Publication date: March 13, 2016
Number of pages: 314
Growing up, life is idyllic for Lily Rose Cates due to her one constant – her father’s love. But in her sixteenth summer, all that changes without warning with her father’s sudden death. There begins Lily’s struggle to find herself and a life she thinks is gone forever.
Marriage to her prince charming promises fulfillment, but their happily-ever-after barely survives the honeymoon. Beneath the sophisticated façade lies a brooding man who hides dark secrets. When all Lily’s illusions of happiness shatter, she must make hard choices – abandon her husband or risk losing much more than her marriage. She flees their home in Detroit and sets out on a fearful journey to a house in Georgia that her husband knows nothing about. . . .
In spite of heartbreak and regrets, will she find the strength to survive whatever comes? Or will her husband find her and shatter all her hopes . . . again. This is one woman’s compelling tale of love and survival as she finds her way back home to faith and who she’s meant to be . . . in her father’s house.
1. Writing the story was a process of discovery. More than once an unplanned element burst onto the page.
2. Memories from my own life and travels informed the settings in the story.
3. I explored small towns in order to create my own.
4. While poking around a small town, I spied an old DeSoto in a ramble shack car shelter.
5. The novel was four years in the making. I put the manuscript away for a year when writing the story reopened some old wounds.
6. I laughed out loud writing parts of the story.
7. I always wanted to travel cross country in a big rig. I’ve never had the opportunity, so I gave one of my characters the ride I never had. YouTube videos were a go-to resource.
8. My Aunt Frances and Grandma Bronnie were front “porch dwellers”, who offered kindly words of wisdom while we spent many a serene hour rocking on the porch and sipping sweet iced tea.
9. My daddy had a trunk from his WWII days, and he loved to tell stories about his childhood, just like Lily Rose’s daddy.
10. In the South, hospitable folks always offer guests a glass of sweet tea. So, you’ll see lots of it being served in My Father’s House.
“You’re gonna be all right, Lily Rose.”
My Father’s House by Rose Chandler Johnson is captivating in its Southern gentility. Words lilt across the page, iced with a Georgia drawl that makes you wish for a wraparound porch and a tall cool glass of lemonade. (I had neither the porch nor the lemonade at hand, but I made do.)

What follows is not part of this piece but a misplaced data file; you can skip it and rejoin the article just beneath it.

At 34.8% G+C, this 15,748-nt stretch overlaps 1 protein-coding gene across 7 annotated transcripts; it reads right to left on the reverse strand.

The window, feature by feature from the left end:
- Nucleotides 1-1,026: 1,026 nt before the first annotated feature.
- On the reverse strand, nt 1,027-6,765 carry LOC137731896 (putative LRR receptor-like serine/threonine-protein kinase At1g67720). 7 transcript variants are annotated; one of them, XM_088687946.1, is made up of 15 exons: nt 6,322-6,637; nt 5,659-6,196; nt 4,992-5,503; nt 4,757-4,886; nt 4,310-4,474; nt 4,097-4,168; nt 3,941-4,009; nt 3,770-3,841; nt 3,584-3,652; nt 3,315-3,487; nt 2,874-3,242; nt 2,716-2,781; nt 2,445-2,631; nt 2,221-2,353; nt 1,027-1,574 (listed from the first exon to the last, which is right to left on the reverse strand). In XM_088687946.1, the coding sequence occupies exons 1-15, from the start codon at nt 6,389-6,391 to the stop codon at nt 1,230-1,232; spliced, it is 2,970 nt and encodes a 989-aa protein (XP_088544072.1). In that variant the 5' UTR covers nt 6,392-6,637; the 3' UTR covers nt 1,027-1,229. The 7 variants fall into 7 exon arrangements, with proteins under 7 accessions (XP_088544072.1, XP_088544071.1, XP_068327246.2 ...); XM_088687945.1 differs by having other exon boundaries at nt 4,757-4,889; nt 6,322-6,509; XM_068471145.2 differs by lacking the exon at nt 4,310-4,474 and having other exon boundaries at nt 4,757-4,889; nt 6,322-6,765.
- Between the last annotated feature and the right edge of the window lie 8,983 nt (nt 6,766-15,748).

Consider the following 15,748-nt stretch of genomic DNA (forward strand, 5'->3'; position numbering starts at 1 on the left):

Family beats at the heart of My Father’s House – those we’re born into and those we gather around us. In Lily Rose Cate’s case, it’s the family she’s gathered around her that makes for the most compelling characters. Annie Ruth, Sugar, Aunt Mae, Julie, Sam. Each are brimming with quiet wisdom and personalities you want to hug. With lines like “There ain’t no roads back to yesterday”, Annie Ruth was my favorite character of the bunch!
Lily Cate herself is young and almost painfully naive and quite often I found myself shaking my head at her. But like most Southern gently-bred women, she is made of stronger stuff than she appears to be at first glance. Though she makes some rash decisions at the beginning – and then some decisions I didn’t quite understand in the middle – the fact remains that she’s a survivor. She had the courage to get help when she needed it, and she knew where to go to find safety.
Side note: This book will make you hungry for some good completely-unhealthy Southern food. I’m just sayin’.
Bottom Line: Southern fiction meets domestic drama meets a coming of age story in Rose Chandler Johnson’s debut novel, My Father’s House. Johnson has a gift for setting, and each scene leaps vibrantly off the page. At times the prose takes on an almost memoir-quality, as though Lily Rose herself is sitting in a rocking chair next to you on the front porch, recounting the events in her smooth Georgia drawl. In fact, I was already thinking along these lines when I came across this statement from Lily Rose in reply to Sam’s question about whether the novel she’s writing is autobiographical: “Not in actual events… but maybe the themes… the themes are similar.”
(I received a copy of this book in exchange for only my honest review.)
Reviewer’s Note: I would classify this novel as Christian fiction. That said, there are a very few instances of profanity, some uses of God’s name in a non-reverent manner, and the addressing of more mature themes such as domestic abuse and spousal rape. These themes are part of Lily Rose’s story and are handled frankly but with grace.
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